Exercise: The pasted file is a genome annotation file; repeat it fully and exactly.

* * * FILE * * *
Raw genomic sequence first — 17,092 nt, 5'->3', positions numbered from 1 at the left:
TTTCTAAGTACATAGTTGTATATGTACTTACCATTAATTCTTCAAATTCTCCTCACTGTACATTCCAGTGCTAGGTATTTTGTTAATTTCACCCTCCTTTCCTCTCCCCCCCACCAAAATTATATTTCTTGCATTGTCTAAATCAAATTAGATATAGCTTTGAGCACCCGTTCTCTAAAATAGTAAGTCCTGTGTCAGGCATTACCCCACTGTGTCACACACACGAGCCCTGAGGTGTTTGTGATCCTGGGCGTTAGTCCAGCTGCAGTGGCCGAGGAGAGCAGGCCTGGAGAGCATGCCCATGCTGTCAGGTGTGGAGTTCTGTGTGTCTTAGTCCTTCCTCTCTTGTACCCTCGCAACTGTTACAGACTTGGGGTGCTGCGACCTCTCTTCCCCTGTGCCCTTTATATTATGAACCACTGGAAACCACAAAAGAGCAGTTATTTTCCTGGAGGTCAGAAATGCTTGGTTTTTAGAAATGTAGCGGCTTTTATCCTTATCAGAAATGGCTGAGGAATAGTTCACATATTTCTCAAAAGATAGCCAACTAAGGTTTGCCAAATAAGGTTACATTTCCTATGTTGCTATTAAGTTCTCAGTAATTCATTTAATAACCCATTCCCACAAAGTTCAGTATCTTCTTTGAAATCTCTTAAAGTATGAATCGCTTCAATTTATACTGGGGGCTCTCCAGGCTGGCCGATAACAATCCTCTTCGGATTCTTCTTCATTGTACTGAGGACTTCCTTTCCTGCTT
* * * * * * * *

Raw genomic sequence first — 17,092 nt, 5'->3', positions numbered from 1 at the left:
TTTCTAAGTACATAGTTGTATATGTACTTACCATTAATTCTTCAAATTCTCCTCACTGTACATTCCAGTGCTAGGTATTTTGTTAATTTCACCCTCCTTTCCTCTCCCCCCCACCAAAATTATATTTCTTGCATTGTCTAAATCAAATTAGATATAGCTTTGAGCACCCGTTCTCTAAAATAGTAAGTCCTGTGTCAGGCATTACCCCACTGTGTCACACACACGAGCCCTGAGGTGTTTGTGATCCTGGGCGTTAGTCCAGCTGCAGTGGCCGAGGAGAGCAGGCCTGGAGAGCATGCCCATGCTGTCAGGTGTGGAGTTCTGTGTGTCTTAGTCCTTCCTCTCTTGTACCCTCGCAACTGTTACAGACTTGGGGTGCTGCGACCTCTCTTCCCCTGTGCCCTTTATATTATGAACCACTGGAAACCACAAAAGAGCAGTTATTTTCCTGGAGGTCAGAAATGCTTGGTTTTTAGAAATGTAGCGGCTTTTATCCTTATCAGAAATGGCTGAGGAATAGTTCACATATTTCTCAAAAGATAGCCAACTAAGGTTTGCCAAATAAGGTTACATTTCCTATGTTGCTATTAAGTTCTCAGTAATTCATTTAATAACCCATTCCCACAAAGTTCAGTATCTTCTTTGAAATCTCTTAAAGTATGAATCGCTTCAATTTATACTGGGGGCTCTCCAGGCTGGCCGATAACAATCCTCTTCGGATTCTTCTTCATTGTACTGAGGACTTCCTTTCCTGCTT